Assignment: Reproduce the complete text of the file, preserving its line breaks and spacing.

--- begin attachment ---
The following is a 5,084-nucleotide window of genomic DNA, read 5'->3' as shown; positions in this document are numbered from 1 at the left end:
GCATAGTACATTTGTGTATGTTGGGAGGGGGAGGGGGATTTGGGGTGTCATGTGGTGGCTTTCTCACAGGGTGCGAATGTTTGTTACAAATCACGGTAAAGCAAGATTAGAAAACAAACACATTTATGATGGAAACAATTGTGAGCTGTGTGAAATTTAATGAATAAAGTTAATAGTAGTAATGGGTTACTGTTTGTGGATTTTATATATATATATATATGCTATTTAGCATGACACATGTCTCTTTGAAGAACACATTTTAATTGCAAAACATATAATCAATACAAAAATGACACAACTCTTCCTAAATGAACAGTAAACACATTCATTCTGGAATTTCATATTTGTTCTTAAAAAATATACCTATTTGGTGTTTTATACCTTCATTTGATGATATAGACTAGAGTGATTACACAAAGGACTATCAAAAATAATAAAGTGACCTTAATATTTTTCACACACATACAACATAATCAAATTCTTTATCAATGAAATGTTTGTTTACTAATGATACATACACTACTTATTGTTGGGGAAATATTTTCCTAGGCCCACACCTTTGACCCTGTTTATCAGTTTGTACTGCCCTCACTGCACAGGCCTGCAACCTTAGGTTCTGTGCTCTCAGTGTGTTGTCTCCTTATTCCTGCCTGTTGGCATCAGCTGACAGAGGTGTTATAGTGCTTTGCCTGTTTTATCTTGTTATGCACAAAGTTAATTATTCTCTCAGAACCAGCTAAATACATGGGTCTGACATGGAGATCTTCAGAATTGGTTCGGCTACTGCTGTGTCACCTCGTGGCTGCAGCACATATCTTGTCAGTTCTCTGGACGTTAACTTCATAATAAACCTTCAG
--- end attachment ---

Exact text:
The following is a 5,084-nucleotide window of genomic DNA, read 5'->3' as shown; positions in this document are numbered from 1 at the left end:
GCATAGTACATTTGTGTATGTTGGGAGGGGGAGGGGGATTTGGGGTGTCATGTGGTGGCTTTCTCACAGGGTGCGAATGTTTGTTACAAATCACGGTAAAGCAAGATTAGAAAACAAACACATTTATGATGGAAACAATTGTGAGCTGTGTGAAATTTAATGAATAAAGTTAATAGTAGTAATGGGTTACTGTTTGTGGATTTTATATATATATATATATGCTATTTAGCATGACACATGTCTCTTTGAAGAACACATTTTAATTGCAAAACATATAATCAATACAAAAATGACACAACTCTTCCTAAATGAACAGTAAACACATTCATTCTGGAATTTCATATTTGTTCTTAAAAAATATACCTATTTGGTGTTTTATACCTTCATTTGATGATATAGACTAGAGTGATTACACAAAGGACTATCAAAAATAATAAAGTGACCTTAATATTTTTCACACACATACAACATAATCAAATTCTTTATCAATGAAATGTTTGTTTACTAATGATACATACACTACTTATTGTTGGGGAAATATTTTCCTAGGCCCACACCTTTGACCCTGTTTATCAGTTTGTACTGCCCTCACTGCACAGGCCTGCAACCTTAGGTTCTGTGCTCTCAGTGTGTTGTCTCCTTATTCCTGCCTGTTGGCATCAGCTGACAGAGGTGTTATAGTGCTTTGCCTGTTTTATCTTGTTATGCACAAAGTTAATTATTCTCTCAGAACCAGCTAAATACATGGGTCTGACATGGAGATCTTCAGAATTGGTTCGGCTACTGCTGTGTCACCTCGTGGCTGCAGCACATATCTTGTCAGTTCTCTGGACGTTAACTTCATAATAAACCTTCAG